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Keep Your Lone Workers Safe

Recently, a lone hotel employee in Saanich, B.C. had the terrifying experience of being bound and restrained by two masked assailants, who then managed to leave with a large sum of money from the hotel. It was a hotel guest who heard his cries and managed to free him.  

Despite newer regulations such as “Grant’s Law,” following the tragic death of gas-station employee Grant De Patie in 2005, and other updates to provincial regulations for lone workers, incidents like this do still happen.

Prevention protocols for a safe workplace

Employers are required, by law, to ensure a safe workplace for their staff and to provide proper training on safety protocols. Work-environment arrangements and specific procedures to eliminate or minimize the risk of violence must be established. Provisions for handling money, such as limiting the amount of funds on the premises at night and a time-lock safe, are required in some circumstances. 

There should also be good visibility in and out of the work area, which includes video surveillance, as well as controlled after-hours access to the premises. In addition, employers need to ensure there are procedures in place to check on the well-being of their staff at scheduled intervals throughout their shifts.  

Additional tips to ensure the safety of your employees include:

Employers are required to evaluate and assess the risk of violence in their workplace. That assessment must consider the specific environment or similar workplaces, as well as the location and circumstances in which the work will take place.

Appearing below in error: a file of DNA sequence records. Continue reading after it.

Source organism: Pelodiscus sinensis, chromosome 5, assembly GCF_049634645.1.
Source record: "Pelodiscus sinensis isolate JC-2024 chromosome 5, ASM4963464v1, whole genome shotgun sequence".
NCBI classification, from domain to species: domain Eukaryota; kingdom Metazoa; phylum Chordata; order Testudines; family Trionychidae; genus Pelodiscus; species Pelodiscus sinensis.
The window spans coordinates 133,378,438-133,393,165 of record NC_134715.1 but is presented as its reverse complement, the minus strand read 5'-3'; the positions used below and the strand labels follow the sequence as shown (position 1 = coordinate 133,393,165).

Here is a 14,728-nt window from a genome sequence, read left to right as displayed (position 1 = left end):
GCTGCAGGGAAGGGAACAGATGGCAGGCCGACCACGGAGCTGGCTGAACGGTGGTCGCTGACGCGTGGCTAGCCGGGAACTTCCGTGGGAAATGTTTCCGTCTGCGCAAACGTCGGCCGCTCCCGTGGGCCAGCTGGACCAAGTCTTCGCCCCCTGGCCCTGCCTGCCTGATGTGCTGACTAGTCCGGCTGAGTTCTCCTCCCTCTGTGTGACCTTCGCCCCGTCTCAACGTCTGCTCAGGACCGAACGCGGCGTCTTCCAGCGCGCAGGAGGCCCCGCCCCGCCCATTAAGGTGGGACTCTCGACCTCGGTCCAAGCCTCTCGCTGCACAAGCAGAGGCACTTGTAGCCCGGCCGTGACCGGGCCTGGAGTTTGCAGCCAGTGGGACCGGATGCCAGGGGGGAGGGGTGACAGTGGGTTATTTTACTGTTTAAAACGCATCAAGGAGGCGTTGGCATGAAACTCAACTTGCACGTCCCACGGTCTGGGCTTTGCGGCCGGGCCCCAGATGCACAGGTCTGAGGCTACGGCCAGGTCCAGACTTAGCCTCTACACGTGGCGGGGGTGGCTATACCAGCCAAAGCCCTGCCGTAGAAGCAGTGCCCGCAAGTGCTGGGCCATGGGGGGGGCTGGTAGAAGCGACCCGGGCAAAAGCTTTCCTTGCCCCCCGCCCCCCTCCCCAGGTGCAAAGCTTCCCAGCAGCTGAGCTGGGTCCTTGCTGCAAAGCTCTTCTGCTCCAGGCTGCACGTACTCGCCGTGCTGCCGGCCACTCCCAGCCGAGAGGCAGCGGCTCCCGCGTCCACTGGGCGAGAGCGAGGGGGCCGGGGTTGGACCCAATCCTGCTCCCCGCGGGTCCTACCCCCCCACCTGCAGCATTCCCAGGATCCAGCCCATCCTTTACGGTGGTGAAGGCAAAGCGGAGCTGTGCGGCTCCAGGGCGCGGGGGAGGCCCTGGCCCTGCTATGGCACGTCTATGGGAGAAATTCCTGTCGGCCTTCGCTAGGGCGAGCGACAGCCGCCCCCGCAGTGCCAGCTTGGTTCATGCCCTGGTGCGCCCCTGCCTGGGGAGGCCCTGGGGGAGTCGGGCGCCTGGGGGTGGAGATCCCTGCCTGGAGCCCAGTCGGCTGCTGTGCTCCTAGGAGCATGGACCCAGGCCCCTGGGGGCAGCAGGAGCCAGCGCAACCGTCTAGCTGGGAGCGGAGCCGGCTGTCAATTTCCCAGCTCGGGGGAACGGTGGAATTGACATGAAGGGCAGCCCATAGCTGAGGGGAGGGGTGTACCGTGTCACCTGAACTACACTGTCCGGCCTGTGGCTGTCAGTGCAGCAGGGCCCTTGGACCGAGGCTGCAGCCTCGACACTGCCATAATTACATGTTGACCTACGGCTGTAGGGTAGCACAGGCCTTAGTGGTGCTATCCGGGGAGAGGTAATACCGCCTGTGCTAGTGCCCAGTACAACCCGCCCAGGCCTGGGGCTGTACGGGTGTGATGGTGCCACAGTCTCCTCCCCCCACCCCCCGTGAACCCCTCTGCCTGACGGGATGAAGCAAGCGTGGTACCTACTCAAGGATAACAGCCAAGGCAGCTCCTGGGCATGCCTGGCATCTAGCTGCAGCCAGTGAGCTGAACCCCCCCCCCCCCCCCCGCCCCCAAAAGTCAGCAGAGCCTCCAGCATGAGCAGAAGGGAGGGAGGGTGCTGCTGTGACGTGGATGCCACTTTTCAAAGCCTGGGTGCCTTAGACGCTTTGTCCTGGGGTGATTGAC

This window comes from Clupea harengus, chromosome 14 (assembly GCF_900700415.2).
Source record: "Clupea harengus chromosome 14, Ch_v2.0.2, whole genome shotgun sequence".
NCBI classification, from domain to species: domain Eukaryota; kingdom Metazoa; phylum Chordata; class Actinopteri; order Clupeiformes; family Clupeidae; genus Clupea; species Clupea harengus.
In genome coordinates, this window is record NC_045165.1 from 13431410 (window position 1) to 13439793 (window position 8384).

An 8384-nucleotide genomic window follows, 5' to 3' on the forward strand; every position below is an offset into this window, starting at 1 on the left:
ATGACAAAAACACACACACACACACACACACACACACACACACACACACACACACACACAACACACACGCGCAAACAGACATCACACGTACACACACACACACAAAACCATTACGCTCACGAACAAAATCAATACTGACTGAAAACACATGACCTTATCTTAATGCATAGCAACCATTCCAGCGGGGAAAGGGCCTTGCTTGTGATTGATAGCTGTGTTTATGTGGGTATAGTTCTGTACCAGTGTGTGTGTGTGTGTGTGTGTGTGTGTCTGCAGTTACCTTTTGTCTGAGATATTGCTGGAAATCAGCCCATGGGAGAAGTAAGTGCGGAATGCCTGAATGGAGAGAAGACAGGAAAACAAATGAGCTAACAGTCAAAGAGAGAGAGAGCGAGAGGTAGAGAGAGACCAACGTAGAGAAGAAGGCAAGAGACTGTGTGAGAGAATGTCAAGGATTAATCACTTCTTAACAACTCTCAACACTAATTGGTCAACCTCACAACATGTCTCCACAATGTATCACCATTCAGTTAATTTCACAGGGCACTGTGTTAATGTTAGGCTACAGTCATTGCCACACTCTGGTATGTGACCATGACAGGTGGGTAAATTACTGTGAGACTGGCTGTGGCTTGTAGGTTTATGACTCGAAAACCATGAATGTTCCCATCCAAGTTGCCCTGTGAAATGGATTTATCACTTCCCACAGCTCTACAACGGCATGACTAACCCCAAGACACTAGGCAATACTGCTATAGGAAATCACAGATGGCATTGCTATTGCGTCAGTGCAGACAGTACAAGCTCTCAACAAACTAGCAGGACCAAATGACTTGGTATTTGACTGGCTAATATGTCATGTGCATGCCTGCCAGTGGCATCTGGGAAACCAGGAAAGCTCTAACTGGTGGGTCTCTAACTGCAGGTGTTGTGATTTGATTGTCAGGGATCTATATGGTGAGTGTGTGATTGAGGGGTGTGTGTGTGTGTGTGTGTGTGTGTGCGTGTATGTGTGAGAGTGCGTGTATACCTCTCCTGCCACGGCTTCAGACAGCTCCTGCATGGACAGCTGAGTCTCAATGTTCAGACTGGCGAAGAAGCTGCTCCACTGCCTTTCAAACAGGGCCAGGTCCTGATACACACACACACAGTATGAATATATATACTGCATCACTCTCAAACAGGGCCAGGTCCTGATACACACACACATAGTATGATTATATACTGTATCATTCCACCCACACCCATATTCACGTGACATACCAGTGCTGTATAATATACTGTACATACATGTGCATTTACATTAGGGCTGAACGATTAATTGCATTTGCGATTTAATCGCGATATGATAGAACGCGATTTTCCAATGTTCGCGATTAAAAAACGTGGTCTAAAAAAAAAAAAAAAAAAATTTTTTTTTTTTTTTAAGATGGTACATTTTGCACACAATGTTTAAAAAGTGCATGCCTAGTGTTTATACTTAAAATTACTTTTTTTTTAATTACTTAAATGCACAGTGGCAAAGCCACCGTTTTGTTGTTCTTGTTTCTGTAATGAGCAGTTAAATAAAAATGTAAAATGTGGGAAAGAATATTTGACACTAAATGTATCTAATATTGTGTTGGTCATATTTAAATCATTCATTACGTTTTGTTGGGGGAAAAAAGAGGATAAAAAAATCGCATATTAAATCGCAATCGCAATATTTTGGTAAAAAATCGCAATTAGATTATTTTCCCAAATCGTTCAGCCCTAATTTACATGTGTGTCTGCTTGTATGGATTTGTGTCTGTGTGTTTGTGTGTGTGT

The first thing to do is review the procedures already in place for your work-alone staff. The most common positions in the tourism and hospitality industry that tend to work in isolation and therefore are susceptible to workplace violence are:

When reviewing your safety and violence procedures, talk to your staff. They’re on the front line and will often have new ideas on how to deal with specific situations based on their own experience. As an employer, it’s important to understand the types of scenarios each worker may encounter to make you better able to perform a comprehensive risk assessment and create hazard-prevention training to suit each of your employee’s needs.

Ensure your staff are trained on how to recognize and deal with potentially violent situations. Your staff need to know how to handle all types of situations, including irate customers or those under the influence of drugs and alcohol.  

It’s the responsibility of the employer to establish clear policies, procedures and work-environment arrangements to eliminate, or if that is not possible, minimize the risk to workers from potentially violent incidents.

On top of reviewing WorkSafeBC guidelines:

To find resources to help you get you started on your assessment and implement violence-prevention procedures, visit worksafebc.com

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